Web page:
7. Reblogged this on Upon Raven Wings and commented:
    Having spent my life on one side of the Atlantic or the other, I feel like I’m able to walk between both ‘worlds’ of Paganism and Polytheism, when it comes to American and European perspectives. Although I do not agree entirely with either perspective (nor do I disagree entirely – I prefer to adopt what I feel represents the best of both in my own perspective and practice), I feel like this post by Helio is as well thought-out as it is well written; and deserves to be read and considered by Pagans and Polytheists regardless of geography. I think the ‘divide’ that many, not just Helio, observe is to some extent necessary – as Helio wisely points out, cultural, political, and other circumstances simply tend to be different, depending on which side of the Atlantic one resides in. Neither perspective is better than the other, both fit and serve the cultures in which they are found as best they can – and both are in a process of growing and evolving. The mistake that I see is in assuming that the divide makes one side better than the other – this is not the case, and this assumption makes it difficult for both sides to benefit from one another.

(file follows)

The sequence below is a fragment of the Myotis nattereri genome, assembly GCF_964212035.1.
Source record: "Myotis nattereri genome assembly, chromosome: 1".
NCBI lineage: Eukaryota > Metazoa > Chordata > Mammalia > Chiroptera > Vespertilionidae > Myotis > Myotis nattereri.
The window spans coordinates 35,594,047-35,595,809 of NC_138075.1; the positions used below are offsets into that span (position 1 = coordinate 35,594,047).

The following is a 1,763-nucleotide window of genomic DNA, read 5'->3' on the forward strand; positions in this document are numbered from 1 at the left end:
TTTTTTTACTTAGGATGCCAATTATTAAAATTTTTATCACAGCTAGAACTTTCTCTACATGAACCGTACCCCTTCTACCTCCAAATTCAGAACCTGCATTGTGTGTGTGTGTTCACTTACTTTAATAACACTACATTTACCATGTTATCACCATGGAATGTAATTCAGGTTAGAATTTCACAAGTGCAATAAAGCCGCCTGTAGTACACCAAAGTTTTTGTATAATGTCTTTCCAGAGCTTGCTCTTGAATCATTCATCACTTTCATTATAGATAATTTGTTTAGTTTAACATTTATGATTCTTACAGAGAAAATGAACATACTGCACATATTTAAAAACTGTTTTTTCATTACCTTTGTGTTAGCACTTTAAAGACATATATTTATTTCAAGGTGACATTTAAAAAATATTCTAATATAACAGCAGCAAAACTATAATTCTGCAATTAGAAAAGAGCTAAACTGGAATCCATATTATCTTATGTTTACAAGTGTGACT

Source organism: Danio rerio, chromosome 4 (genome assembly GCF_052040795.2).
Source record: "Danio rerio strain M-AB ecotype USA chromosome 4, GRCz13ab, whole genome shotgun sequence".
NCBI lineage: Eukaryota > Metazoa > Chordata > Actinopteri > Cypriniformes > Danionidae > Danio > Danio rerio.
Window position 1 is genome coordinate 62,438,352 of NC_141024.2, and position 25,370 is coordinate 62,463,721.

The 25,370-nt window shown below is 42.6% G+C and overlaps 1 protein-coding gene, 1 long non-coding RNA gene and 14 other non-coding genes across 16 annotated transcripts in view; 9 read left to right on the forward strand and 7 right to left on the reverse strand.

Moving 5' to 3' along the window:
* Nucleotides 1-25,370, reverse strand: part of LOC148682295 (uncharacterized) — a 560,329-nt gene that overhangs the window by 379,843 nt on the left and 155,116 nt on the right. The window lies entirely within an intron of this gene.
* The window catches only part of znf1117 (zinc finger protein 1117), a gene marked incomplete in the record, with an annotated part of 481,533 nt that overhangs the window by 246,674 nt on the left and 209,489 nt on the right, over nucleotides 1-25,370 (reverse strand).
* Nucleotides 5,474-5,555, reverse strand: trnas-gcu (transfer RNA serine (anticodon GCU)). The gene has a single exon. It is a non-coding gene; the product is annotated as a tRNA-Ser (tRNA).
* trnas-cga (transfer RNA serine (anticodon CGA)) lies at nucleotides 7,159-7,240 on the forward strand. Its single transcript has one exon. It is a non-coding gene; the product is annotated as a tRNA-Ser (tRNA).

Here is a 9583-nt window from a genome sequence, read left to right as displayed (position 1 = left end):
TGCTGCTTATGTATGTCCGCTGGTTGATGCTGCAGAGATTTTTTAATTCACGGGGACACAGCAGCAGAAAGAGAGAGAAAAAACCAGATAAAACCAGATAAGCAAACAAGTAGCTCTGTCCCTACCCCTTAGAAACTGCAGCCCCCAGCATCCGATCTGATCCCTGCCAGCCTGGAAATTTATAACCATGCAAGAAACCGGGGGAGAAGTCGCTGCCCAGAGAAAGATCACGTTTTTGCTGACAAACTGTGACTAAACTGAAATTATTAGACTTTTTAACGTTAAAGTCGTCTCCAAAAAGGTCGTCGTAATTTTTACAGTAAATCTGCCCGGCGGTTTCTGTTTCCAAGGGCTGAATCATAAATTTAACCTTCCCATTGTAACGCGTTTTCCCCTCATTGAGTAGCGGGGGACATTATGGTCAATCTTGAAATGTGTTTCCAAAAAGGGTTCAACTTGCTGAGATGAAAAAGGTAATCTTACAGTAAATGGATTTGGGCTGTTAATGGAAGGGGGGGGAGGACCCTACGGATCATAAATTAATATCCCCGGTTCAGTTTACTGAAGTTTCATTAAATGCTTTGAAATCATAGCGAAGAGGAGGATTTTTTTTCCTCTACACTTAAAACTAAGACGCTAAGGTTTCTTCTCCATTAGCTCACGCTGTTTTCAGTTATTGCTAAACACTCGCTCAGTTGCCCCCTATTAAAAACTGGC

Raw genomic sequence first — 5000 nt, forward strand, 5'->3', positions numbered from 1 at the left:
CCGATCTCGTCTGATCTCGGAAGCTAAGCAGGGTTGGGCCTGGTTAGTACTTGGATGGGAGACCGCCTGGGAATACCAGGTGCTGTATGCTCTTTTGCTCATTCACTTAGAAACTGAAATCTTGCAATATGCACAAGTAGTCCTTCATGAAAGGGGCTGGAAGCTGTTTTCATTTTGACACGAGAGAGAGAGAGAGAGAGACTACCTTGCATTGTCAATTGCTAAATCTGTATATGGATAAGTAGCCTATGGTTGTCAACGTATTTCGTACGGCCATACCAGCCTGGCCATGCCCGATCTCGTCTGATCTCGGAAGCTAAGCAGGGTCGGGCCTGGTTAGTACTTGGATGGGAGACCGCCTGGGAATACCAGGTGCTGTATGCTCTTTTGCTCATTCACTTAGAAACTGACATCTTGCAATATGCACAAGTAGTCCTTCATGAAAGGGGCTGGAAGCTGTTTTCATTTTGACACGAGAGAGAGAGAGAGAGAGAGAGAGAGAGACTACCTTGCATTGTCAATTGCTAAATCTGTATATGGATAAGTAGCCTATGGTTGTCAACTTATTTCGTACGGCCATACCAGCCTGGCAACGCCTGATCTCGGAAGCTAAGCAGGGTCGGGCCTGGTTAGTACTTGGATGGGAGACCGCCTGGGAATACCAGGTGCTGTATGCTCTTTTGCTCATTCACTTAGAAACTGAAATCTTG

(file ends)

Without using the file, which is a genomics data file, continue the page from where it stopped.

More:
8. Pingback: Secular Polytheism? – Gods, I hope not! | Gangleri's Grove

  9. The counter-culture thing is one of those things that fascinates me personally, as I’ve got a fair amount of experience with people in minority subcultures who are not only extensively counter-cultural but who cannot imagine participating in that community without being against the mainstream in some way.

    I mean, yes, I see it in paganism a lot, with people who are still heavily, heavily invested in Christianity and Christian cultural wars and Christian cultural assumptions, either because they are fighting them or because they have unconsciously adopted them as How To Religion and are thus recapitulating them thoughtlessly even outside of a context where they make some sense. Every so often I trip over someone who insists that the reasons to be a pagan, polytheist, or whatever term they prefer boil down to “the Christian god isn’t real” or “it’s about rebellion from Christianity” or something, and I sort of wind up wondering what they’re building, if they can’t do something positively, if they’re not running towards beauty.

    But I run into it a lot of places else, where – to steal a phrase from one of them – some people are kinking on sin. And it gets people going, to define themselves in terms of a struggle; gods know I understand that (one of the Powers of my particular devotion is particularly interested in that sort of thing). But there’s a difference between deriving the power of the struggle against a thing and being defined by the opposition to the thing, and I think that gets awfully tangled for a lot of people.

    I like being for things, rather than against them. It also gets me into fewer silly arguments on the internet. 😉